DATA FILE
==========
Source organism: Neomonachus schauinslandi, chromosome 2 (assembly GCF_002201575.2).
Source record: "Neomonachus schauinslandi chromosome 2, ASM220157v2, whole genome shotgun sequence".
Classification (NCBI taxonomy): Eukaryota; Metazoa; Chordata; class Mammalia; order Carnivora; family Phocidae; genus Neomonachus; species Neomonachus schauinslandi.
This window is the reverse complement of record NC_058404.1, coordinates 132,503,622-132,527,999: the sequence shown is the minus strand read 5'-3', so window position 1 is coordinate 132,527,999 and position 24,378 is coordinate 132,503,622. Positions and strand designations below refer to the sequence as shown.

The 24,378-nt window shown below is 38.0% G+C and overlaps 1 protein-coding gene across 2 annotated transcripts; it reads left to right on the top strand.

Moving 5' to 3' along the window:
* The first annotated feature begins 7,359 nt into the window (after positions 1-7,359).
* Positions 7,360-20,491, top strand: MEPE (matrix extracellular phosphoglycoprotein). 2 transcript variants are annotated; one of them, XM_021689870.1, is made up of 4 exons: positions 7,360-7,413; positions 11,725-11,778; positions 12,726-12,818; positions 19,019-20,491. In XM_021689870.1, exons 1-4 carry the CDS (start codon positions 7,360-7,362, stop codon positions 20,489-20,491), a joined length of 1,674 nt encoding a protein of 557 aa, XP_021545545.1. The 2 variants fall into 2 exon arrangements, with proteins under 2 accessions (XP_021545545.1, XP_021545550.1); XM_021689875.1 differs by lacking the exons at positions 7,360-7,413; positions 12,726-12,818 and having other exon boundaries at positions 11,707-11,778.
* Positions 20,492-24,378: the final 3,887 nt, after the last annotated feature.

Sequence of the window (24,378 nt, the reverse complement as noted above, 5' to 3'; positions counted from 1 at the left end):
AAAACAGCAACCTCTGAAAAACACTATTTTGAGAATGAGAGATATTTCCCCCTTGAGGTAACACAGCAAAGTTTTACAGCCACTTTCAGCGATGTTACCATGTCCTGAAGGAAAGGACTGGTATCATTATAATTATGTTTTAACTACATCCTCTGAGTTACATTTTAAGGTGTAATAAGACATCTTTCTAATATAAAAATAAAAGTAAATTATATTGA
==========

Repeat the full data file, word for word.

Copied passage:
Source organism: Neomonachus schauinslandi, chromosome 2 (assembly GCF_002201575.2).
Source record: "Neomonachus schauinslandi chromosome 2, ASM220157v2, whole genome shotgun sequence".
Classification (NCBI taxonomy): Eukaryota; Metazoa; Chordata; class Mammalia; order Carnivora; family Phocidae; genus Neomonachus; species Neomonachus schauinslandi.
This window is the reverse complement of record NC_058404.1, coordinates 132,503,622-132,527,999: the sequence shown is the minus strand read 5'-3', so window position 1 is coordinate 132,527,999 and position 24,378 is coordinate 132,503,622. Positions and strand designations below refer to the sequence as shown.

The 24,378-nt window shown below is 38.0% G+C and overlaps 1 protein-coding gene across 2 annotated transcripts; it reads left to right on the top strand.

Moving 5' to 3' along the window:
* The first annotated feature begins 7,359 nt into the window (after positions 1-7,359).
* Positions 7,360-20,491, top strand: MEPE (matrix extracellular phosphoglycoprotein). 2 transcript variants are annotated; one of them, XM_021689870.1, is made up of 4 exons: positions 7,360-7,413; positions 11,725-11,778; positions 12,726-12,818; positions 19,019-20,491. In XM_021689870.1, exons 1-4 carry the CDS (start codon positions 7,360-7,362, stop codon positions 20,489-20,491), a joined length of 1,674 nt encoding a protein of 557 aa, XP_021545545.1. The 2 variants fall into 2 exon arrangements, with proteins under 2 accessions (XP_021545545.1, XP_021545550.1); XM_021689875.1 differs by lacking the exons at positions 7,360-7,413; positions 12,726-12,818 and having other exon boundaries at positions 11,707-11,778.
* Positions 20,492-24,378: the final 3,887 nt, after the last annotated feature.

Sequence of the window (24,378 nt, the reverse complement as noted above, 5' to 3'; positions counted from 1 at the left end):
AAAACAGCAACCTCTGAAAAACACTATTTTGAGAATGAGAGATATTTCCCCCTTGAGGTAACACAGCAAAGTTTTACAGCCACTTTCAGCGATGTTACCATGTCCTGAAGGAAAGGACTGGTATCATTATAATTATGTTTTAACTACATCCTCTGAGTTACATTTTAAGGTGTAATAAGACATCTTTCTAATATAAAAATAAAAGTAAATTATATTGA